So the only tip I offer is be sure the people in charge are pros. An amateur once told me that it was safe to eat any fungus that grows on trees. I checked this with a professor of mycology. He said, “Oh my God no.”
Q: Tom “The Tracker” Brown is quite a character! In response to someone who says “that’s only a vulture,” Tom says, “Have you climbed up to look in a vulture’s nest and had one puke in your face? That’s what a vulture does. When you’ve had one puke in your face, then you can say ‘only a vulture.’” Who is the most interesting teacher or coach you’ve encountered?
A: Tom “Tracker” Brown was like March—came in like a lion left like a lamb. Blustery, even scary at first but good with people who made an effort.
The best instructors I’ve had are those who first of all make the mechanics clear and simple. Then, once the basics are in place find a way to convey what it FEELS like to do it right. Brett, my old sculling coach and pal, said, “When you come forward on the recovery, don’t just push your arms. Imagine you’re a great blue heron spreading his wings for the next wing beat.” Another coach at a sculling camp said, “On the recovery you’re a ballerina. On the drive you’re a tiger.” Instructors of logic and rhetoric say, quite rightly, that analogies can’t prove a point. Good instructors, whether of javelin throwing, dance, sculling or any exercise in which form matters as much as power, know that analogies can MAKE a point.
But you ask for memorable. Here’s a bit of memorable. My high-school football team played Georgetown Prep, a Catholic school. Before the kick-off the coach got our defensive line together. We liked Snaky Graham; we knew he liked us. He knew football, but a few other things were vague. Our defensive line was Flynn, Lynn, Casey (Irish Catholics) and Ed Smith (southern Maryland Catholic). The climax of Snaky’s pep talk was,”AwRIGHT! Now go in and get those boys with the beads. Get those mackeral snappers!”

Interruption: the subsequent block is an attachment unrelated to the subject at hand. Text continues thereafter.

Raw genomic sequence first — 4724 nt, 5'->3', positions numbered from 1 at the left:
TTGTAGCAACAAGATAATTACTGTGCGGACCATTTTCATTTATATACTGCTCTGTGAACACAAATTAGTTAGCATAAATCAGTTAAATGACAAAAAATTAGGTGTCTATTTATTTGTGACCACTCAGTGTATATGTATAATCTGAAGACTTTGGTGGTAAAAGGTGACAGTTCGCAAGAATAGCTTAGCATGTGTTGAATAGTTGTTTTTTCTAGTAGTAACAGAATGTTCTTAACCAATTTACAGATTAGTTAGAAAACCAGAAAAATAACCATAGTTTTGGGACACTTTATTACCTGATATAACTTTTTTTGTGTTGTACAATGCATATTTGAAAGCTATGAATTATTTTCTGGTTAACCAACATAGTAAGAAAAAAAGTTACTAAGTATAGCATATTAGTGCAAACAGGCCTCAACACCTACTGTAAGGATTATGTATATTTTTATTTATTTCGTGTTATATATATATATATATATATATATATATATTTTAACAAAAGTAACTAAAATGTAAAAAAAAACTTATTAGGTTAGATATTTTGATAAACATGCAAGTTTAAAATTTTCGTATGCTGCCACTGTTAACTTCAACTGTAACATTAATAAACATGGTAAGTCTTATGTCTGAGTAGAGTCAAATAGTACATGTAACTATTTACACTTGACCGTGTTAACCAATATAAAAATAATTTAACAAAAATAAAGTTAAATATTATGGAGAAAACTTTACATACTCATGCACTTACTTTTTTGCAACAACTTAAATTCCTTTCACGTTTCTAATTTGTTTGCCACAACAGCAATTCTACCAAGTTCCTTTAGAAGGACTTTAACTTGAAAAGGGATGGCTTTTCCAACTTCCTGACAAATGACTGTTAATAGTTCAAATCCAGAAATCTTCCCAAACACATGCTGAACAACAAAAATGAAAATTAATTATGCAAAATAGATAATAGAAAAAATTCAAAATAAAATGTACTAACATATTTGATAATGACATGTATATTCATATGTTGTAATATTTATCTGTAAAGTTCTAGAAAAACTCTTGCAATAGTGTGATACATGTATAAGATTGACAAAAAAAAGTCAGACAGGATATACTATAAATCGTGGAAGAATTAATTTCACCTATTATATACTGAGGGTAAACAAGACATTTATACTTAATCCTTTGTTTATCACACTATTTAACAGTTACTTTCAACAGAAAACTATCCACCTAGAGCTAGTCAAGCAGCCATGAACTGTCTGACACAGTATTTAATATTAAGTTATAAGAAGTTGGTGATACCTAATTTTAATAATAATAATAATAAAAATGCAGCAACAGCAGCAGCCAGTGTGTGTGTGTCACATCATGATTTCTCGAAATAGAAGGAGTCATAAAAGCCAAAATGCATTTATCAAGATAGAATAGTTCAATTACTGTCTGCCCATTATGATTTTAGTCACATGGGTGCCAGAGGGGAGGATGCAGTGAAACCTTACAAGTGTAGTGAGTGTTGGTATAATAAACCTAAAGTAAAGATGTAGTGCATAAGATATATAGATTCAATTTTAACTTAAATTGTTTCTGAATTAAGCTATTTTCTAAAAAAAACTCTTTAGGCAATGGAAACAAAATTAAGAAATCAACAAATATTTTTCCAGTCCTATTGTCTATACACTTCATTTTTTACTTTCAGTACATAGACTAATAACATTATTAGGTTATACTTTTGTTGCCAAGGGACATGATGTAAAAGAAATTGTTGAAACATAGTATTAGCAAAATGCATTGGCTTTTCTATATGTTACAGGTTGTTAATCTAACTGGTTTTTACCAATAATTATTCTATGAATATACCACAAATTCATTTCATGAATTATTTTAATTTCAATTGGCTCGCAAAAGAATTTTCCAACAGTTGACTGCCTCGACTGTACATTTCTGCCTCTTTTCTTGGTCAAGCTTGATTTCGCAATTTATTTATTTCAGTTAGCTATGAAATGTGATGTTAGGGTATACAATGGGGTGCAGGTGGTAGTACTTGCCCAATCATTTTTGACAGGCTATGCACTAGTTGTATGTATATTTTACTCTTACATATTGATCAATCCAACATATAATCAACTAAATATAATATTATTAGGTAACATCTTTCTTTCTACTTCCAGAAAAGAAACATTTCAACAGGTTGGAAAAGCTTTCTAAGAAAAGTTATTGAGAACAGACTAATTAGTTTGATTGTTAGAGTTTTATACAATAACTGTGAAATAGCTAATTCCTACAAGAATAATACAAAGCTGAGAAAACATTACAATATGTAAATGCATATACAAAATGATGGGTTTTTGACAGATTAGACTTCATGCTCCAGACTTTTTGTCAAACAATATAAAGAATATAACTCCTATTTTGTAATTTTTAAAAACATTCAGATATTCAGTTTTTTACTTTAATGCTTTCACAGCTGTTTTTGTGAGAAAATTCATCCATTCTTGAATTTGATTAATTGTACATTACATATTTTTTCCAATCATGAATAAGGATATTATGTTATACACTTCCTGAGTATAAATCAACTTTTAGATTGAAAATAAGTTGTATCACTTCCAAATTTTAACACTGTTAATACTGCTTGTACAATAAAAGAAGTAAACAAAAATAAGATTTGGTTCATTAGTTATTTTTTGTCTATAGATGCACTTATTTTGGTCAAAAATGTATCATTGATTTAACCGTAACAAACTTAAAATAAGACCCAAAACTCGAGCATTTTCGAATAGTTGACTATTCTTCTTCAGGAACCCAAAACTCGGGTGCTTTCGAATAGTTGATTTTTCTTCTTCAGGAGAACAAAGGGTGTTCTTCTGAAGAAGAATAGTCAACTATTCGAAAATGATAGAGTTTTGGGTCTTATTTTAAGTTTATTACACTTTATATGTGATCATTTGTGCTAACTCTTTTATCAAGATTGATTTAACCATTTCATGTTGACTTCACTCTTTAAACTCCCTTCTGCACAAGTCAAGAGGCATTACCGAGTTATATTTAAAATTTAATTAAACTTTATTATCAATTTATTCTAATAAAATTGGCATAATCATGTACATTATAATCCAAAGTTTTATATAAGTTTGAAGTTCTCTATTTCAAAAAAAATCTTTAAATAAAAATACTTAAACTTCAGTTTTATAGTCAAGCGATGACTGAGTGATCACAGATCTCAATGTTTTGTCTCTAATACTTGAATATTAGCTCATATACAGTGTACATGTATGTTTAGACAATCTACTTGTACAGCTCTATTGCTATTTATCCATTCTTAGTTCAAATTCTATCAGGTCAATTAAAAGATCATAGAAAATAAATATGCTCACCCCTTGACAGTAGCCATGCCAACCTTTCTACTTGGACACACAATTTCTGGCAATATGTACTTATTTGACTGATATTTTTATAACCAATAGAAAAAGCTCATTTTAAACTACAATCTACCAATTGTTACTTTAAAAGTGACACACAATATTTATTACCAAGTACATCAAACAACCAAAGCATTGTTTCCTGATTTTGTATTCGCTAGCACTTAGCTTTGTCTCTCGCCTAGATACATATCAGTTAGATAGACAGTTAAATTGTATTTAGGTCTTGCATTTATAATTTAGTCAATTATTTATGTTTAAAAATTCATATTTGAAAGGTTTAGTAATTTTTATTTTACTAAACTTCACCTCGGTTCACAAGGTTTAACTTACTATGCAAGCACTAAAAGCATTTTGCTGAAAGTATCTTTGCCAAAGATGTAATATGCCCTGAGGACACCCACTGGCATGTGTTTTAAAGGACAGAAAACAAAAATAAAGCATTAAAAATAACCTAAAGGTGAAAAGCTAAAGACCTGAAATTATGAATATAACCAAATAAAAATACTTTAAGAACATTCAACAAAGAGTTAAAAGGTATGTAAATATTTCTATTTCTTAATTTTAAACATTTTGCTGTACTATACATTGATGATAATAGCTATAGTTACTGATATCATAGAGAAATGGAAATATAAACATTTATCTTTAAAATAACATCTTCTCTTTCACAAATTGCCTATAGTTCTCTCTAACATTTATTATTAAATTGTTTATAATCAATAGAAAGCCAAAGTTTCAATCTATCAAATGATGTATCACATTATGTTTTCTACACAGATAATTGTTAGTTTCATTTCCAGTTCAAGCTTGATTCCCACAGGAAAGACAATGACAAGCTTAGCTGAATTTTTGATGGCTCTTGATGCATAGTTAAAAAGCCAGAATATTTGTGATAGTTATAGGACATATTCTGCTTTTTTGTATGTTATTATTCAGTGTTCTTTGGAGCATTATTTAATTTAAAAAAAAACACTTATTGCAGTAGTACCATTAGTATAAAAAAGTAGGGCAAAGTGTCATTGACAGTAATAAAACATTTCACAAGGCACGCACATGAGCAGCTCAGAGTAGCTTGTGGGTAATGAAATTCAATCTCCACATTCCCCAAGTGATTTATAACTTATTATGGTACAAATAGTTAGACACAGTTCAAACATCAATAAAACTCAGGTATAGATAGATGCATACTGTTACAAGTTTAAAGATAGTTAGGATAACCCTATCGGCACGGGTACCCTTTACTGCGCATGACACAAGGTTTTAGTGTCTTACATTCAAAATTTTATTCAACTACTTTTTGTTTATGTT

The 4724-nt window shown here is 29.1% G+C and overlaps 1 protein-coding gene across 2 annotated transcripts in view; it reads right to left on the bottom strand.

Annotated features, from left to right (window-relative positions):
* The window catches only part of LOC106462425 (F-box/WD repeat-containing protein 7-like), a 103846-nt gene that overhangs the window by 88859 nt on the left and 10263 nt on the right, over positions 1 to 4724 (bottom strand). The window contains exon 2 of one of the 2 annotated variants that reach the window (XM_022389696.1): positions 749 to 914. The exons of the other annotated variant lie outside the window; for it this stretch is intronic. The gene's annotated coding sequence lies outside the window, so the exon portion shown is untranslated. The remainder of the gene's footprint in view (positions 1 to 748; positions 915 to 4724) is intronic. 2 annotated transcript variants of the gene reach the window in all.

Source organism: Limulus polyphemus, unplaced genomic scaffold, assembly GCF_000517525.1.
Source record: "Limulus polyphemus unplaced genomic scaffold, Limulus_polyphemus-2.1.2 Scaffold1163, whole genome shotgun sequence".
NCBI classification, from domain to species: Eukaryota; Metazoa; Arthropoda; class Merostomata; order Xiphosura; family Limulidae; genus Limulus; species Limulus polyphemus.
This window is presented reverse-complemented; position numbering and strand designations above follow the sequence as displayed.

We linemen looked at each other for a second and agreed, without a word, to let it float. We put our paws together and growled our pre-game growl. We never told this to anyone, especially not to the art teacher who often made fun of Snaky. I haven’t thought of this for years. I’m cheered to think that teenage boys every once in a while do the right thing.
Q: You write “all of [Tom Brown’s] course’s survival techniques—how to get out of the woods alive—while potentially useful and compellingly ingenious, aren’t as important as the suggestions about how to get into the woods.” What do you mean by this?
A: The first thing that occurs to most people when they hear “survival” is the scenario of getting lost, of getting stranded in a car in a blizzard or in the desert, a plane crash in the wilderness. All that is the scare, the stick so to speak, of why to learn how to make fire by the bow-drill method, how to make a debris shelter (good to 20 degrees below zero), how to suck water from a wild-grape vine or from an improvised solar still, how to trap small animals or kill them with a throwing stick. Fire, shelter, water, food—the basics of how to get out of the woods.